New Video By Ghost Hounds “Last Train To Nowhere”

Since the dawn of rock, musicians have been singing about trains. Mystery trains, runaway trains, crazy trains, trains on the frontier: for rockers, they’ve represented drive and ambition, wildness, adventure, the continuity of American culture. Ghost Hounds frontman Tré Nation knows what it means to ride the rails and the full depth of the metaphor of the locomotive: “Last Train to Nowhere,” the group’s latest single, channels the power of the steam engine, the beauty of speed, and the strange terror of the uncharted future. It’s all in the singer’s wail and the piston-pumping power of the band — a group that represents post-industrial Pittsburgh with every note they play.

The rest of the nation is taking notice. 2022’s You Broke Me, the group’s third album, was the perfect realization of the band’s blues-drenched country-rock sound and a demonstration that there’s nothing more exciting than traditionalists with open minds. Instead of resting on their achievements, they’ve come roaring back with a fourth set that heightens the intensity, deepens the emotions, and raises the stakes in every way. That combination of talent and unquenchable drive has endeared the band to fans, critics, and peers — and their inspirations, too. They’ve opened shows for The Rolling Stones, ZZ Top, Bob Seger, and Garth Brooks. They’ve been praised by American Songwriter and Billboard. Their songs have been streamed millions of times. And they’ve won the support of Gibson, a company with a name that’s synonymous with rock at its purest and most uncompromising.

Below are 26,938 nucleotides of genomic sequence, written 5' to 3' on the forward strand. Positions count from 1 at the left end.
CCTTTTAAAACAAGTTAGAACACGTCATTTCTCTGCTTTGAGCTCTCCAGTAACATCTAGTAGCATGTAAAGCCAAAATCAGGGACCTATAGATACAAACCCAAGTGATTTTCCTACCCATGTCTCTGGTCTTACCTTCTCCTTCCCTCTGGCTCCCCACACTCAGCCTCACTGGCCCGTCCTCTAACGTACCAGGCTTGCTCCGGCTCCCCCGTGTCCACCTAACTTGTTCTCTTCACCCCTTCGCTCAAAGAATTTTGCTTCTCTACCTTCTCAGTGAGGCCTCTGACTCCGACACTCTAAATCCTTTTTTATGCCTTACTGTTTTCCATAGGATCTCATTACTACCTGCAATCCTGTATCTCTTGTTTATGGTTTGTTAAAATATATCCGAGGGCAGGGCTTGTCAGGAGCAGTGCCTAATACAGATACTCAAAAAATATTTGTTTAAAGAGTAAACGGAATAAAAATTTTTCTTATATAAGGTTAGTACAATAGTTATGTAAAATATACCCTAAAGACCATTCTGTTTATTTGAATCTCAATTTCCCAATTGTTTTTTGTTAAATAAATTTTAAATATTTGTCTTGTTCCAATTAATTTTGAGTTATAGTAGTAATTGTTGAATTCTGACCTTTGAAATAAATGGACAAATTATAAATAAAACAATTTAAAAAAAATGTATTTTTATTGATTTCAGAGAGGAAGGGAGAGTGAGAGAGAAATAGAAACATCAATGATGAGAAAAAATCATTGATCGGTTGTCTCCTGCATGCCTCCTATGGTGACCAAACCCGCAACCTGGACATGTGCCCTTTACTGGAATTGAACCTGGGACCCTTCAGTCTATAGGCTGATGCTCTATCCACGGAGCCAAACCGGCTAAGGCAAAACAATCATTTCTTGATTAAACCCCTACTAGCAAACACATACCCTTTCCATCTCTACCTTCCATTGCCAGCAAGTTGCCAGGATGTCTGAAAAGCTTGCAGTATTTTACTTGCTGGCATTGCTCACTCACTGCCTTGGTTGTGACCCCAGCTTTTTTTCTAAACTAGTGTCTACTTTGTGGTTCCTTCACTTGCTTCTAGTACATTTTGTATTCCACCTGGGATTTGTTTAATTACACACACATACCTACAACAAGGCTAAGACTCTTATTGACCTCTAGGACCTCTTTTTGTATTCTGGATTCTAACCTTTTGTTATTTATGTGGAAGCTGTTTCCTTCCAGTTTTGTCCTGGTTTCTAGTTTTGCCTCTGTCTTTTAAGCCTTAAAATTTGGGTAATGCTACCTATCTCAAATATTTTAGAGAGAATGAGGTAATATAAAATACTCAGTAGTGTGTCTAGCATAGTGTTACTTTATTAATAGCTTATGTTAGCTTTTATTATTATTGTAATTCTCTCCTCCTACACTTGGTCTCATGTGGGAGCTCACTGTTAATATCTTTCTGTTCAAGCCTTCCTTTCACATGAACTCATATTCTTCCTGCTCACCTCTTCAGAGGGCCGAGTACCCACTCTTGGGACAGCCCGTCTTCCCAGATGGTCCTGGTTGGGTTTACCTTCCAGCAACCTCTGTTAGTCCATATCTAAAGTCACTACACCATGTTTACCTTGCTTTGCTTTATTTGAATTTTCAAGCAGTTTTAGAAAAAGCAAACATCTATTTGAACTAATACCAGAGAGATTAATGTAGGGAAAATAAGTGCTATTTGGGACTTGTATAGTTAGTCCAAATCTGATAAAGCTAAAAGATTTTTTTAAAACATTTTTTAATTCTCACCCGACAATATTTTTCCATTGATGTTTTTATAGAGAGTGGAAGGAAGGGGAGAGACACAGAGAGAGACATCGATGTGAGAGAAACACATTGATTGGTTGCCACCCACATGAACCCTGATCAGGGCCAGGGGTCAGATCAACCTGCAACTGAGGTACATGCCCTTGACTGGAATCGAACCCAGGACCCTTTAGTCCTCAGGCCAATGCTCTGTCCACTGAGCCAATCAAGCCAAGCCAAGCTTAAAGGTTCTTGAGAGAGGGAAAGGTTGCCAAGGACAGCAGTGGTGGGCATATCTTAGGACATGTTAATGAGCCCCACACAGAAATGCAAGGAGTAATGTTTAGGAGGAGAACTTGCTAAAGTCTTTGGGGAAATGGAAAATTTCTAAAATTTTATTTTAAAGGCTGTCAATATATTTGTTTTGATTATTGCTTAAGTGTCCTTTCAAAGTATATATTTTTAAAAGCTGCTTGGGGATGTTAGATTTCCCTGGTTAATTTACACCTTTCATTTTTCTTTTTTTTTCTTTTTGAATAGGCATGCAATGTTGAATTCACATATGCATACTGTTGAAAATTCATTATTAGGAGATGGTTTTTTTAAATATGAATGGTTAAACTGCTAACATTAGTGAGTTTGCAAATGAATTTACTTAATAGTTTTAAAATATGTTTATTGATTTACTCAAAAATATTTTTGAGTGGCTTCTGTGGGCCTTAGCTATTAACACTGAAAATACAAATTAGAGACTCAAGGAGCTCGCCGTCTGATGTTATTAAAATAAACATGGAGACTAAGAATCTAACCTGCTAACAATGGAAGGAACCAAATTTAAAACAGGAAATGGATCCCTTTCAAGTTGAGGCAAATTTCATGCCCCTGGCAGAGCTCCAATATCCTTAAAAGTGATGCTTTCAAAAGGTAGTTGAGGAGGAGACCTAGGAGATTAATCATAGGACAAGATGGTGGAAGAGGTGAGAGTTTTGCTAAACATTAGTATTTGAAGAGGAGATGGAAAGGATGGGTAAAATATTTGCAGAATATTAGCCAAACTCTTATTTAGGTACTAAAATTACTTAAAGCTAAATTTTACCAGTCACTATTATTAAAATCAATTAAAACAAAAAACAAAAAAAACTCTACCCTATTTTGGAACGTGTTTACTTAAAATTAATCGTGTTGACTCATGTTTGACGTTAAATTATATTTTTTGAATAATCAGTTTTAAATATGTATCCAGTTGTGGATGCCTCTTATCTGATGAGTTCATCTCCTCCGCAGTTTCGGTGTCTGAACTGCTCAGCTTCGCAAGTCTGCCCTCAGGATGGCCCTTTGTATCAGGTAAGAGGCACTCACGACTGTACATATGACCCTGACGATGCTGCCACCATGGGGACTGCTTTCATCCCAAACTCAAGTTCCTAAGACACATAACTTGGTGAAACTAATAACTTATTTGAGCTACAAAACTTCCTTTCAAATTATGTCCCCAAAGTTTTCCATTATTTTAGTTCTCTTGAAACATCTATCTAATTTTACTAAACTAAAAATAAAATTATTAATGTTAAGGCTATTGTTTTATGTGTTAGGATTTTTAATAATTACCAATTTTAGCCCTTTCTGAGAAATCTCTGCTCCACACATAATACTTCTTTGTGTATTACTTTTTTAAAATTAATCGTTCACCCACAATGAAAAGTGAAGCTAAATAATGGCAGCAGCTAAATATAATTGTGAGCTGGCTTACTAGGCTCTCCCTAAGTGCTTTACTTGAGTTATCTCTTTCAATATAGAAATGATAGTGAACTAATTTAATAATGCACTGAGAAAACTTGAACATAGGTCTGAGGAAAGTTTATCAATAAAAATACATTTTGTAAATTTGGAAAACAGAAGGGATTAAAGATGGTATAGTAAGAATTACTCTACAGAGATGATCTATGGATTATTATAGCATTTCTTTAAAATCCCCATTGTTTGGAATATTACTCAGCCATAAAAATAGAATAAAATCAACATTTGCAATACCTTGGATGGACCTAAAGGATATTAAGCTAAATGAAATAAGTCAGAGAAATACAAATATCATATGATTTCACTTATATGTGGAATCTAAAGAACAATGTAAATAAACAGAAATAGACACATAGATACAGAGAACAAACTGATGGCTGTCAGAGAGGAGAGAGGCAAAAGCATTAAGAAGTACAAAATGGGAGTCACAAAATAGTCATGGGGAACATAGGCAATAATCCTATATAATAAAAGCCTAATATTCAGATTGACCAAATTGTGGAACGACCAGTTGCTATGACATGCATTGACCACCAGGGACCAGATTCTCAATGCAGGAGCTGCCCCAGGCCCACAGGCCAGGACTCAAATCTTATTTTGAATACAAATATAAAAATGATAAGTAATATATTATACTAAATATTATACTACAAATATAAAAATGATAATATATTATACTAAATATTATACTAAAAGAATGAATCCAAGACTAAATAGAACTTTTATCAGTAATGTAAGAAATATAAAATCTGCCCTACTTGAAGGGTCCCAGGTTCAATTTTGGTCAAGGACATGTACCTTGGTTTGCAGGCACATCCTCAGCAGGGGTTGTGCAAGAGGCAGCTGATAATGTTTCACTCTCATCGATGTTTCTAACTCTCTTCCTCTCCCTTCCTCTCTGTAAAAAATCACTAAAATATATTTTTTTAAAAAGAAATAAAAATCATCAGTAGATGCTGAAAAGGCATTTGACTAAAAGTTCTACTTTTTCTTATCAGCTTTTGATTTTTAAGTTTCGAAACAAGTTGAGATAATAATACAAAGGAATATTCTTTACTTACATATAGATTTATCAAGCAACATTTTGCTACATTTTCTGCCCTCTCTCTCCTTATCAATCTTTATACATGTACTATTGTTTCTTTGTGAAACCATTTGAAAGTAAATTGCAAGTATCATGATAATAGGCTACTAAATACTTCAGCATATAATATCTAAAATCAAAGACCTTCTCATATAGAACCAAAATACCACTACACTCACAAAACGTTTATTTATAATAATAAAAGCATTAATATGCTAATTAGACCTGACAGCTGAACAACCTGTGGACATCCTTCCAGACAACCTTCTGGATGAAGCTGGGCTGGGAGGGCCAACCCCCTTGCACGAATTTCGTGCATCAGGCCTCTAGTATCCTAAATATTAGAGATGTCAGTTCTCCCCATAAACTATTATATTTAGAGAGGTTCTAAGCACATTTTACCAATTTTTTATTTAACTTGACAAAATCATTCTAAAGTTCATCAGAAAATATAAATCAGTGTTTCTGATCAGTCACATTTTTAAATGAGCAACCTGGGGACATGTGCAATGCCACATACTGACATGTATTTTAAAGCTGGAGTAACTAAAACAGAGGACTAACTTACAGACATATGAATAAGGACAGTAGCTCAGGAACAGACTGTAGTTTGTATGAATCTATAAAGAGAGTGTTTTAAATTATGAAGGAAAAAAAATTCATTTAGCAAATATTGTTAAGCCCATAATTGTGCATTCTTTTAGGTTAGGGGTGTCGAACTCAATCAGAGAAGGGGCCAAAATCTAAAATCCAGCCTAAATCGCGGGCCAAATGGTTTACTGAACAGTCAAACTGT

As you might expect from a band championed by the world’s most famous guitar-maker, “Last Train to Nowhere” demonstrates the group’s instrumental excellence. It foregrounds the band’s mastery of blues rock and country music, but it feels resolutely contemporary, too. The beautifully shot video for “Last Train to Nowhere” also straddles eras and motifs. It’s simultaneously an Old West adventure, a lethal fantasy of escape, and a tale of alienation in the big city. In the clip, Tré Nation plays an exhausted manual laborer in the New York City underground. While riding the subway rails, he slips into slumber and dreams he’s a passenger on the glitziest and most velvet-draped conveyance on the frontier. Everybody is in spectacular period dress, but nothing is quite as smashing as the train itself. He’s the man of the moment and the focus of everyone’s attention — until he slips into a back car and is greeted with a stunning shock.

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